Tendonitis is an inflammation or irritation of a tendon, a thick cord that attaches bone to muscle. Tendonitis is most often caused by repetitive, minor impact on the affected area, or from a sudden more serious injury.
There are many activities/movements that can cause tendinitis, such as:
- Beginning exercise too quickly and over-loading your muscles
Other risk factors for tendonitis include:
- Incorrect posture at work or home or poor conditioning before exercise or playing sports.
- An abnormal or poorly placed bone or joint that stresses soft-tissue structures.
- Stresses from other conditions, such as rheumatoid arthritis, gout, psoriatic arthritis, thyroid disorders, or unusual medication reactions.
- Overuse or doing too much too soon when the tendons aren’t used to making a movement or doing the task taken on.
Tendinitis can occur in almost any area of the body where a tendon connects a bone to a muscle. The most common types are:
- Achilles tendonitis: The Achilles tendon is a thick band of tissue attaching the heel to the calf muscle. This tendon, which helps a person walk, run, and jump, endures a great deal of stress.
- Jumper’s Knee (Patellar Tendonitis): This is when the patellar tendon, situate just below the knee cap, becomes inflamed. This causes discomfort at the bottom of the knee and is very common in runners and people that frequently jump in their sport and activities.
- Tennis Elbow (Lateral Epicondylitis): Lateral epicondylitis causes pain when a person bends their wrist outwards. This pain may radiate down the forearm towards the elbow.
- Golfers Elbow (Medial Epicondylitis): Medial epicondylitis causes pain when bending the wrist towards the inside. The pain is more acute when trying to lift against a force. This pain is usually below the elbow on the top of the forearm.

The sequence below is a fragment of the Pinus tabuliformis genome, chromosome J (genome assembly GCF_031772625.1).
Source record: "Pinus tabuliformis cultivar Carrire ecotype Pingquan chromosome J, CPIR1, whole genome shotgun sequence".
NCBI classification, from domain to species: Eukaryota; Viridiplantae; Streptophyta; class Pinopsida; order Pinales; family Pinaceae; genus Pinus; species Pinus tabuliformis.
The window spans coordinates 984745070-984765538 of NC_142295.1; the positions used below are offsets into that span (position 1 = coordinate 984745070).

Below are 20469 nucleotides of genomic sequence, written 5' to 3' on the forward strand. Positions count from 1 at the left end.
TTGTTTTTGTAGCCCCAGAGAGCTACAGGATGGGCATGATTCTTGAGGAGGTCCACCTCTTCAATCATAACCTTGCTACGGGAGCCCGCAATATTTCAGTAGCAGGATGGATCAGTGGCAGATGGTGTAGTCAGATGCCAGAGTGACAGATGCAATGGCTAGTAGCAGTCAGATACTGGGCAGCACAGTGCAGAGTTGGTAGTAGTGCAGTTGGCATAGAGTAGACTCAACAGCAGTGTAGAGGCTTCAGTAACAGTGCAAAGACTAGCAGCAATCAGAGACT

- De Quervain’s Stenosing Tenosynovitis: This form of tendinitis happens when the sheath surrounding the tendons between the thumb and wrist becomes inflamed. The tendon sheath thickens and swells, making it painful to move the thumb.
Common Symptoms of Tendonitis or Other Overuse injuries
- tenderness or pain in the affected muscle or joint
- a throbbing or pulsating sensation in the affected area
- tingling in the limb
- temporary loss of sensation
- loss of strength
- reduced range of motion as a result of pain/discomfort
Rehabilitating and Preventing a tendonitis or overuse injury:
- Warming up before exercising
- building up an activity’s intensity gradually
- using proper form when exercising
- ensuring shoes and gear fit appropriately
- stopping if a movement causes pain
- strengthening the surrounding muscles, which can reduce the strain on tendons
- avoiding repetitive activities where possible
- Resting from exercise and using the affected muscle
- Strengthening the muscle structures around the area of pain takes the stress off the inflamed tendon
- Gradually pacing yourself to not overload too quickly
If you feel you have any symptoms of a possible tendonitis, pain, or limited range of motion, Contact us and we will help you rehabilitate your injury and return to your exercise safely, and better equipped to prevent further injury!